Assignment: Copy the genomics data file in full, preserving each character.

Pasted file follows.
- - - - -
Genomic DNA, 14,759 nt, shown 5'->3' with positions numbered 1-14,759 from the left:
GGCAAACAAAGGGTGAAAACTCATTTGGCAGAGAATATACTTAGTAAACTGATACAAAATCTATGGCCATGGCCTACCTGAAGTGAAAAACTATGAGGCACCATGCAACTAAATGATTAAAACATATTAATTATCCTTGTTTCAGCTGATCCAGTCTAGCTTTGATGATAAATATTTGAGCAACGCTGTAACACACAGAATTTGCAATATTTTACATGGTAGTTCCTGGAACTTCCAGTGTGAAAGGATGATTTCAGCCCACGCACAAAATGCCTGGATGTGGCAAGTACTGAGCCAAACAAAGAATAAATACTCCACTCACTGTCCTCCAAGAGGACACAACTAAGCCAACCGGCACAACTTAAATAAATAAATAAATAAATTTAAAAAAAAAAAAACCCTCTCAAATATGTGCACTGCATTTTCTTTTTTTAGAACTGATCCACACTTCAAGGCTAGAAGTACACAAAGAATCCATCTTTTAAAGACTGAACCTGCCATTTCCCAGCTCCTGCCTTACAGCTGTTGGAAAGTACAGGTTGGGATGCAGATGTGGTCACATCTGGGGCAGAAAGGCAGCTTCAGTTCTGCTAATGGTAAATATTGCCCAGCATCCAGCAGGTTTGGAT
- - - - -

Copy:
Genomic DNA, 14,759 nt, shown 5'->3' with positions numbered 1-14,759 from the left:
GGCAAACAAAGGGTGAAAACTCATTTGGCAGAGAATATACTTAGTAAACTGATACAAAATCTATGGCCATGGCCTACCTGAAGTGAAAAACTATGAGGCACCATGCAACTAAATGATTAAAACATATTAATTATCCTTGTTTCAGCTGATCCAGTCTAGCTTTGATGATAAATATTTGAGCAACGCTGTAACACACAGAATTTGCAATATTTTACATGGTAGTTCCTGGAACTTCCAGTGTGAAAGGATGATTTCAGCCCACGCACAAAATGCCTGGATGTGGCAAGTACTGAGCCAAACAAAGAATAAATACTCCACTCACTGTCCTCCAAGAGGACACAACTAAGCCAACCGGCACAACTTAAATAAATAAATAAATAAATTTAAAAAAAAAAAAACCCTCTCAAATATGTGCACTGCATTTTCTTTTTTTAGAACTGATCCACACTTCAAGGCTAGAAGTACACAAAGAATCCATCTTTTAAAGACTGAACCTGCCATTTCCCAGCTCCTGCCTTACAGCTGTTGGAAAGTACAGGTTGGGATGCAGATGTGGTCACATCTGGGGCAGAAAGGCAGCTTCAGTTCTGCTAATGGTAAATATTGCCCAGCATCCAGCAGGTTTGGAT